add
  16. lovefest
    • 2007 August 7, Anthony Tommasini, “Four Trips to Hell and Back at the Opera”, New York Times:
      As staged by Mr. Alden, when Orfeo sings his jaunty song to celebrate his marriage, the nymphs and shepherds who join in engage the bridegroom in a lovefest with homerotic tinges.
      add
  17. mainspan
  18. maraviroc
    • 2007 August 7, The Associated Press, “New AIDS Drug Is Approved”, New York Times:
      Pfizer said the drug, known chemically as maraviroc, would be available next month.
      add
  19. multisided
    • 2007 August 7, “Those Missing Guns in Iraq”, New York Times:
      It is bad enough that Washington is now officially backing two of the opposing armies in the multisided civil war: the Shiite-dominated government in Baghdad tied to sectarian militias and the Sunni militias fighting Al Qaeda in Anbar Province.
      add
  20. noncontact
  21. nondrywall
    • 2007 August 7, Jeff Bailey, “Drywall Maker in Pain as Housing Suffers”, New York Times:
      More recently, the company has invested in computer systems and expanded and improved the performance of its nondrywall operations.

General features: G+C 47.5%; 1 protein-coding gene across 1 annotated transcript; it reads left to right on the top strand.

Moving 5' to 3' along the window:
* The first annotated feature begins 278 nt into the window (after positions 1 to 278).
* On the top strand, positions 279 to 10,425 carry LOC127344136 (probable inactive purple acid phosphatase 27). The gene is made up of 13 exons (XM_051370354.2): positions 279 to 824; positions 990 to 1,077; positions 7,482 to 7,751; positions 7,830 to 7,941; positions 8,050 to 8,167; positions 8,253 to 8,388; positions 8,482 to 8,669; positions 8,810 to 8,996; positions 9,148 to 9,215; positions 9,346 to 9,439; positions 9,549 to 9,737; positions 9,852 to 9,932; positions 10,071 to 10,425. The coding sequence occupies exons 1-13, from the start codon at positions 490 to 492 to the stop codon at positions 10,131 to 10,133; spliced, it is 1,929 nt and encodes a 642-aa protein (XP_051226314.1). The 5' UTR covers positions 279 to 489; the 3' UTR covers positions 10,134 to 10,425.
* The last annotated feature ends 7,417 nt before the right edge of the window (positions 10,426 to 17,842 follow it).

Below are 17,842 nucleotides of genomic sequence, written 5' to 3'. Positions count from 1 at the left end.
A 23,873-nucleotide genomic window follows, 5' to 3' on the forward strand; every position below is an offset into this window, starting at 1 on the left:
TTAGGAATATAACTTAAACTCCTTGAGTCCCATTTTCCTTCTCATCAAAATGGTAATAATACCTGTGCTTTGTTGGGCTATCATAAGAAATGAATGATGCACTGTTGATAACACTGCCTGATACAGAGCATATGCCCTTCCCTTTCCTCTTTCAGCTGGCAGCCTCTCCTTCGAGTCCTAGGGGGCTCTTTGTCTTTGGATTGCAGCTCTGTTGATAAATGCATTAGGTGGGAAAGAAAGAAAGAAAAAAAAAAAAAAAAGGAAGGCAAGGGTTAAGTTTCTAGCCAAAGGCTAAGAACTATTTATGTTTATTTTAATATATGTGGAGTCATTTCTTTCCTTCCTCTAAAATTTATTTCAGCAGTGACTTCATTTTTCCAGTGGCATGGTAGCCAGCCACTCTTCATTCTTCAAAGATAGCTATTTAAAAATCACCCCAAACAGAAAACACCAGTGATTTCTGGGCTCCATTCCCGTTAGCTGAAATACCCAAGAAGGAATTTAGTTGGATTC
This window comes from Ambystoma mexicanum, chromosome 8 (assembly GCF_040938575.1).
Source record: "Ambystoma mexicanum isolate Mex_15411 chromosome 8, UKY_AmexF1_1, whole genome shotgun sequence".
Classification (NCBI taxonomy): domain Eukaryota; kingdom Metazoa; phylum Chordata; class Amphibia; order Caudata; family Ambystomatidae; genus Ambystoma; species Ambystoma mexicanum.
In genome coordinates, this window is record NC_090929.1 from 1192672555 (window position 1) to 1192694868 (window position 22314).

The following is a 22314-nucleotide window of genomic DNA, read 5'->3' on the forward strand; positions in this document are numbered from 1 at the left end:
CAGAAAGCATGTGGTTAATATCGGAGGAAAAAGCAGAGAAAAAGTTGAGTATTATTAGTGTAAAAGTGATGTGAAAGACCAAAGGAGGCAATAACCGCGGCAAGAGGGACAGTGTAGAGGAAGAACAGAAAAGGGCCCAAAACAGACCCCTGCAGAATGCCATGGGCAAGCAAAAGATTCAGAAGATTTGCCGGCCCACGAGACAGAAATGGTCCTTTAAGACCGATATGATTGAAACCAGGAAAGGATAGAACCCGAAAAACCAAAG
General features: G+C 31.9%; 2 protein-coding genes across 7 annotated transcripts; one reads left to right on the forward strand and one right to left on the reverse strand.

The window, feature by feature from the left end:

add
  22. nonfamily
  23. nonleague
  24. nonobese
    • 2007 August 7, Natalie Angier, “Its Poor Reputation Aside, Our Fat Is Doing Us a Favor”, New York Times:
      Even a lean male athlete with a body fat content of 8 percent to 10 percent of total body mass (half the fat found on the average nonobese, non-Olympic American man) is still a few percentage points more marbled than a wild male chimpanzee, and scientists have suggested that our distinctive adipose stores help ensure that our big brains will be fed even when our cupboards go bare.
      add
  25. nonwaiver
    • 2007 August 7, Ben Shpigel, “Mets Look to Reverse Trend Against the Braves”, New York Times: